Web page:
How to implement an algorithm from a scientific paper
Last month I attended the Forum for AI Research Students (FAIRS) at Peterhouse college. The workshop encourages discussions on your research and problems you’ve encountered as a researcher. There was also an informative talk from Professor Max Bramer on what to expect in your viva from an external examiner’s perspective.
It was great to attend and useful for networking, feedback and discussions on your research. It was also nice to bump into my final year project supervisor, Professor Lars Nolle, who was invaluable help on my autonomous drone project!
(more info) http://www.bcs-sgai.org/fairs2015/html/further_info.html
Here’s a solid talk from Nick Bostrom on how negligence in the design of super intelligent AI could potentially have adverse effects on humanity.
From the talk I specifically like this sentence, “If you create a powerful optimization process to maximise objective x, you better make sure your definition of x incorporates everything you care about.”, as setting off an intelligent AI to solve a problem, it would need to take into account all variables that align with the values of humanity.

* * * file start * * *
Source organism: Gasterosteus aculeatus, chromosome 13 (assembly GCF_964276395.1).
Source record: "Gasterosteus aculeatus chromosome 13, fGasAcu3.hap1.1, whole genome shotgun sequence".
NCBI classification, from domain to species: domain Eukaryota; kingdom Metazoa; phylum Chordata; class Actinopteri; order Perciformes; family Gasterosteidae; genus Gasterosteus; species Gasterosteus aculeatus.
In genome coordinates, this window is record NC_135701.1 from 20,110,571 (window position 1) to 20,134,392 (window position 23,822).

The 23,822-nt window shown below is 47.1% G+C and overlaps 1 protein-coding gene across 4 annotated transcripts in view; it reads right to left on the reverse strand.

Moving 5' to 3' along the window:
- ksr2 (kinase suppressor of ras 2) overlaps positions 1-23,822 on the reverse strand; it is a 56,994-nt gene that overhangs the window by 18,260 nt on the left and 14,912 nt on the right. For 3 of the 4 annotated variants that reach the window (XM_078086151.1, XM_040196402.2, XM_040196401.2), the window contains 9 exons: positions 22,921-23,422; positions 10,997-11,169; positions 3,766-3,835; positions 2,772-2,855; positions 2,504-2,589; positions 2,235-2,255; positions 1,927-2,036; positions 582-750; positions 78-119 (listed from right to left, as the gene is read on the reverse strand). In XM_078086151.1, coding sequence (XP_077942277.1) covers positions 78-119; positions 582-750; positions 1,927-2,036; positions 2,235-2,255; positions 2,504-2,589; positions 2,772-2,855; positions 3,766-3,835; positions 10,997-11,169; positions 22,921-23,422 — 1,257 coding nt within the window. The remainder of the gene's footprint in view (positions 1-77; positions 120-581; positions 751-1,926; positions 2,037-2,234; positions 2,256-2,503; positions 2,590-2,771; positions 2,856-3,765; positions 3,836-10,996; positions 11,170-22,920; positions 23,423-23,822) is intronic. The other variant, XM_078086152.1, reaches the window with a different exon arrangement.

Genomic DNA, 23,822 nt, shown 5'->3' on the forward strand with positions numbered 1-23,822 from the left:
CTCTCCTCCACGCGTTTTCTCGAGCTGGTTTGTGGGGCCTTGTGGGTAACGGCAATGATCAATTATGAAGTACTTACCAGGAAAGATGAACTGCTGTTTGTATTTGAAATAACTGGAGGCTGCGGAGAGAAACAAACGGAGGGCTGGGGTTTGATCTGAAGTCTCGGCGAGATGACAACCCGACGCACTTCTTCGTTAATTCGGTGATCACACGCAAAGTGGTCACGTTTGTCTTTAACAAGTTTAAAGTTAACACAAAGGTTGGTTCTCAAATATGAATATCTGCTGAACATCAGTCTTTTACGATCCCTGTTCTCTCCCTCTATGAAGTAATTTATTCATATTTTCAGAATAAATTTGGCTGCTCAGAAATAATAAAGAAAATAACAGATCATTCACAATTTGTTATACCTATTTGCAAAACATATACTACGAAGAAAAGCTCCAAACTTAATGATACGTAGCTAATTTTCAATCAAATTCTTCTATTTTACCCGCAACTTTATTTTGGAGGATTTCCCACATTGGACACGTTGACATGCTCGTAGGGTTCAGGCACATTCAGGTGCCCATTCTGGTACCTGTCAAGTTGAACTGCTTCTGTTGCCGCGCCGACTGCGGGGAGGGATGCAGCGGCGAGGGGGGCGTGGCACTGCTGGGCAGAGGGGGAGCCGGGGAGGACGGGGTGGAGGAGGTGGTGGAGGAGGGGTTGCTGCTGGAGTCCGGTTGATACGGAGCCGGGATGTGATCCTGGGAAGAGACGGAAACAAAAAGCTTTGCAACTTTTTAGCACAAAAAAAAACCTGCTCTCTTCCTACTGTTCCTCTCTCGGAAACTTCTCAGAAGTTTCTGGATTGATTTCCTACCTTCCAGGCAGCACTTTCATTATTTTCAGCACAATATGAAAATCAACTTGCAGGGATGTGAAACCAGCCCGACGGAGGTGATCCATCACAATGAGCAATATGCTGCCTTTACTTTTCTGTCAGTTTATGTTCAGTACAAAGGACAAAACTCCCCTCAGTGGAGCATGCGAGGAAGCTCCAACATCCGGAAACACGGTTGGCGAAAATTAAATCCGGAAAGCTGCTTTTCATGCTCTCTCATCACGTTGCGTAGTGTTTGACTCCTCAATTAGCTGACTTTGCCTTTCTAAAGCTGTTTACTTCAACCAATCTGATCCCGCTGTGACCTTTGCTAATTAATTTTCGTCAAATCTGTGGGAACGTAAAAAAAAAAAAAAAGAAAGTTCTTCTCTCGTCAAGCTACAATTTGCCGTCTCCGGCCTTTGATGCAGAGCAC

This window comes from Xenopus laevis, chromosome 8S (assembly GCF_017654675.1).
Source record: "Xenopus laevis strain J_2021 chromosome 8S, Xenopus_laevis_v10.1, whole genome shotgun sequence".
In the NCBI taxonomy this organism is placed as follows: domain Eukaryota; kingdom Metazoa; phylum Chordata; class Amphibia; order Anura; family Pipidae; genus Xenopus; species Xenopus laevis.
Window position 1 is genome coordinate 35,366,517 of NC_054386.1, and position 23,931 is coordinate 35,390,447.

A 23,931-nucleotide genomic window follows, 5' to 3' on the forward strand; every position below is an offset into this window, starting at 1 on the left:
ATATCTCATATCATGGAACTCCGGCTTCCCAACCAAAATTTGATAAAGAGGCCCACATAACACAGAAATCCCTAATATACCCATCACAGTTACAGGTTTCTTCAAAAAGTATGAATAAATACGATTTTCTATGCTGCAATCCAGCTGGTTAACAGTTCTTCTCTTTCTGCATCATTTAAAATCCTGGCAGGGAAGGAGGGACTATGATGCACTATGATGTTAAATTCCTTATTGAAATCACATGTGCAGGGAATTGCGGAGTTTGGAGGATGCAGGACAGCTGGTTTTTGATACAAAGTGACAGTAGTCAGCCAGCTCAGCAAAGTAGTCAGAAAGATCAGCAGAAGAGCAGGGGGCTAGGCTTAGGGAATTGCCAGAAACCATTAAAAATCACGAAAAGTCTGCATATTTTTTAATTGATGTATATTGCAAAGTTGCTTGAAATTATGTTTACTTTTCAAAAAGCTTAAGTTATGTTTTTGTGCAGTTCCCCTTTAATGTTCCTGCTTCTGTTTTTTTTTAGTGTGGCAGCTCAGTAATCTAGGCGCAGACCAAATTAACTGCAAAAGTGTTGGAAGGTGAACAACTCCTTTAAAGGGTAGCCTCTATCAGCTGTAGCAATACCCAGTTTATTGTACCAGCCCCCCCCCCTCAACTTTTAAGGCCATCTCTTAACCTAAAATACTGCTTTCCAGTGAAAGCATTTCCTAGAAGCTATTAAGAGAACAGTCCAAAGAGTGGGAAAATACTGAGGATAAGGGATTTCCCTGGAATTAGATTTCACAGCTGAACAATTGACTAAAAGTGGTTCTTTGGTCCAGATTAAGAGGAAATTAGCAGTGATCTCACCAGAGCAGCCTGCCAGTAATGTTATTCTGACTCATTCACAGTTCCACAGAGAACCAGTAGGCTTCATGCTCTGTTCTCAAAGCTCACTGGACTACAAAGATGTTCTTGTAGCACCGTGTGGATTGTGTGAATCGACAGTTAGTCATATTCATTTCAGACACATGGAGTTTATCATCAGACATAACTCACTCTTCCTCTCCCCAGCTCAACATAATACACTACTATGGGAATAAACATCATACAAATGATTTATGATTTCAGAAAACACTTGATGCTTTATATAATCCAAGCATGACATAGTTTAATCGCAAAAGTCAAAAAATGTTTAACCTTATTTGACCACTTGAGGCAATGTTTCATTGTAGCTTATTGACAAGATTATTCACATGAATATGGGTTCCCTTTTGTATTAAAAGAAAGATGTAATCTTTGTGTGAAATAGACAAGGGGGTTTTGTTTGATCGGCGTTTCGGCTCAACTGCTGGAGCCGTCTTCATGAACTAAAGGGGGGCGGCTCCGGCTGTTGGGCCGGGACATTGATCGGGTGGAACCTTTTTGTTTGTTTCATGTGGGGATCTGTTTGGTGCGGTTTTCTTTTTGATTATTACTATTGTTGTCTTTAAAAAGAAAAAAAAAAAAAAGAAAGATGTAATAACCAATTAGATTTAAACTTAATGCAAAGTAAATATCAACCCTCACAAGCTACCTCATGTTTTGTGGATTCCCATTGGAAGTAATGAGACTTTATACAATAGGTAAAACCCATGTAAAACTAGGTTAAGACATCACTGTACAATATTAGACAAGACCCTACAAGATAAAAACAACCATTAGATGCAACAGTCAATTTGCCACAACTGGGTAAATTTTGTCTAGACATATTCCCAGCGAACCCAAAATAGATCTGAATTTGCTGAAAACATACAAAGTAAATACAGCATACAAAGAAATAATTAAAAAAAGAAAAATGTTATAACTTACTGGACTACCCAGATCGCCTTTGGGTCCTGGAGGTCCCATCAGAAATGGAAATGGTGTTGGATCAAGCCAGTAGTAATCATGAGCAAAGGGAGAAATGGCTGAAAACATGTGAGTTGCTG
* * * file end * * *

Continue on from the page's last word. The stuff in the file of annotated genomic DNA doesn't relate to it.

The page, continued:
This paperclip maximizer thought experiment from Nick helps illustrate the dangers of complacency albeit in a humorous manner.
I should point out Nick’s talk and this post isn’t about deterring us from the goal of creating super intelligence; but instead highlighting the threats that would likely be faced if we implement intelligent AI without sufficient considerations for our safety.
It has been a while since I last posted, I have started a PhD at Nottingham Trent University in machine learning with the specific goal of classifying actions for stroke rehabilitation. I will do a more in-depth post on this once I have finished coding my model.